XMG’s upcoming U727 is one of several SLI gaming laptops on the horizon, but how will it measure up to the competition? Acer’s ridiculous Predator 21 X will feature the new Kaby Lake CPU, but that’s not due out until 2017. So if you’re looking for a laptop that flaunts multiple GPUs, and doesn’t come with the added bulk that water-cooling brings, then you might be hard pressed to beat this one.
Inside our test machine sits a sixth-generation Intel Core i7-6700K Skylake chip, which is ripe for overclocking. XMG’s machine, which is out imminently, is considerably lighter than the Predator at around 5.5 kilos (12 pounds).
That may sound a lot, but it’s 2.5 kilos (5.5 pounds) less – quite a difference when you’re lugging it around. While still the weight of a small child, it certainly feels and looks more like a conventional laptop than a wild concept machine.
Visually it’s in line with XMG’s retro 90s style. It’s industrial, black and therefore unashamedly trying to appeal to hardcore gamers. Encased in a smudge-resistant matt black aluminium, the lid’s design emits shards of light that look like glowing cracks in the earth’s crust.
These and the keyboard backlights are colour customisable using the inbuilt GameFeet program (we’re not sure what the name refers to exactly). For instance, when set to dance mode, colors flit across the QWERTY keys in quick succession. Coupled with the incredibly bassy and powerful speakers that sit below the screen, the U727’s speakers aren’t only fit for playing gamnes, they make the unit into a mobile disco of sorts.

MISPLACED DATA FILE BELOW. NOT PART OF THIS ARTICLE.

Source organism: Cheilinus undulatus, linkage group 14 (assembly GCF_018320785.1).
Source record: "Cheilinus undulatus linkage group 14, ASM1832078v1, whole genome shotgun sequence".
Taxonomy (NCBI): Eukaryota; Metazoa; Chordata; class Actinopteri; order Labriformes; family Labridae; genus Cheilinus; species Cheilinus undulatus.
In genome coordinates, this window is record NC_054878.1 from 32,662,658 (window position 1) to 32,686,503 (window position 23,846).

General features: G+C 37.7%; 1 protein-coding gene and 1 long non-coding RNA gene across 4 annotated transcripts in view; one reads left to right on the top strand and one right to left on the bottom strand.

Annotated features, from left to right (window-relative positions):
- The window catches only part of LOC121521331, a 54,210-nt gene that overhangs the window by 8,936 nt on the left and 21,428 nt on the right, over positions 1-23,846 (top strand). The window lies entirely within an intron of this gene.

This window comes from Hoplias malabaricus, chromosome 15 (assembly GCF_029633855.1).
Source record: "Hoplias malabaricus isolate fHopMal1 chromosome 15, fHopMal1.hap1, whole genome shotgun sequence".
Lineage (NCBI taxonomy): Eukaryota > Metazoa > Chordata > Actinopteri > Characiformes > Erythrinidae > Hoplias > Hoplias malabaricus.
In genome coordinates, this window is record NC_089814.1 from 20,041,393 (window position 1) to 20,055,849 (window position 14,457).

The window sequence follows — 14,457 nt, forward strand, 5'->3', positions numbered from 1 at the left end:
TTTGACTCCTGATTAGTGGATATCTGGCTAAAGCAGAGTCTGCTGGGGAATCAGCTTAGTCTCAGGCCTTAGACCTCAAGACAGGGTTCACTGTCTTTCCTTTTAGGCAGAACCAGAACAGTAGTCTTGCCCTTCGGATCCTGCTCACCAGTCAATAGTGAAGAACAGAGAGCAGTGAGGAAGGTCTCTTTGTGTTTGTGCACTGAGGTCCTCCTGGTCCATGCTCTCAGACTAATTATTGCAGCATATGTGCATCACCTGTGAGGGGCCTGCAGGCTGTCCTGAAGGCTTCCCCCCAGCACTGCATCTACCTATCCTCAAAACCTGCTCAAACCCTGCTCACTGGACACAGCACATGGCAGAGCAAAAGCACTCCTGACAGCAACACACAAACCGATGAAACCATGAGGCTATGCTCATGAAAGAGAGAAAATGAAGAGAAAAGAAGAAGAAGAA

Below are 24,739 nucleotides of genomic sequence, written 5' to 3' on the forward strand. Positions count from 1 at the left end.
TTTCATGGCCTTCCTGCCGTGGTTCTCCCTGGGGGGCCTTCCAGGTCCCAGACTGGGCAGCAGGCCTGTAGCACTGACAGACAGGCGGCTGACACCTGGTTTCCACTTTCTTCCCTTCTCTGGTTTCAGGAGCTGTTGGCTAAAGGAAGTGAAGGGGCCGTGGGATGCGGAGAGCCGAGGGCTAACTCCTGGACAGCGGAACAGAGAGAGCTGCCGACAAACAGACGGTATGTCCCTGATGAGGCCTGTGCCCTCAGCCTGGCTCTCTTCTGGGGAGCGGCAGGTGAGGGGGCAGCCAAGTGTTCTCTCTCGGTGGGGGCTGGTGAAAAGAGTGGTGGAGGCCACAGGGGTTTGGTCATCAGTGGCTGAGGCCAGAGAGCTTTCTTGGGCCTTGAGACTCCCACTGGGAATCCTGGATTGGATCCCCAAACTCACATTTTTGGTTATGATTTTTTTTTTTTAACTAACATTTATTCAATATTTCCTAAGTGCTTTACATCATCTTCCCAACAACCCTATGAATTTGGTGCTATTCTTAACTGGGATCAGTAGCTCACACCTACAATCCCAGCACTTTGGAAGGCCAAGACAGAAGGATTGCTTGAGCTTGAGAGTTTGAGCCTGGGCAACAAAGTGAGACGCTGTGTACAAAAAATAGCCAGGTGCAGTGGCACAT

The keyboard itself is responsive, and while the keys aren’t as deep as the Cherry MX setup as seen in an MSI GT80 Titan, they’re snappy and satisfying to use. The touchpad is a decent size with a small fingerprint scanner in the top left corner. There’s also a full numpad for all your shortcut and spreadsheet needs.
Two GPUs require two large power supplies, and the ones supplied are pretty standard for SLI laptops. Obviously they add to the bulk when in transportation, and from what we could tell, you’ll need both to charge it.
Connecting them up is easy as the two matching round connectors fit into a much smaller block that then plugs into the back of the laptop. It feels pretty sturdy, if a little clunky. But with that much power going through, something well-made and safe is appreciated.
One of the best features is the glorious 3,840 x 2,160 pixel-resolution Ultra HD (or 4K) display. Its anti-glare coating works a treat and the colours are deep and consistent throughout.
Along the sides are stacks of connectors, including two ethernet ports and a handful of USB ports, including a couple of Type-Cs, two mini DisplayPorts plus the standard headphone, microphone and an added bonus of both a line in and an out.
In everyday use it seemed quick to wake up, but with that much power you’d expect it to. The machine we had was an early test machine with a few niggles to the fan profiles that will be ironed out before release, hence the lack of benchmarks in this article.
While water cooling is expensive and bulky, perhaps it’s the only way to get near desktop performance out of a laptop. So we’re looking forward to comparing the review machine’s benchmarks with a watercooled SLI such as Asus ROG GX800. Another interesting comparison would be to see what the benchmarks are like compared to an equivalent desktop. This setup apparently will retail at £4,415 (around $5,520 or AUS$7,400), which is by no means cheap but we have very high hopes for the U727. That’s mainly because it could prove to be the right balance between power and portability in a GTX 1080 SLI setup.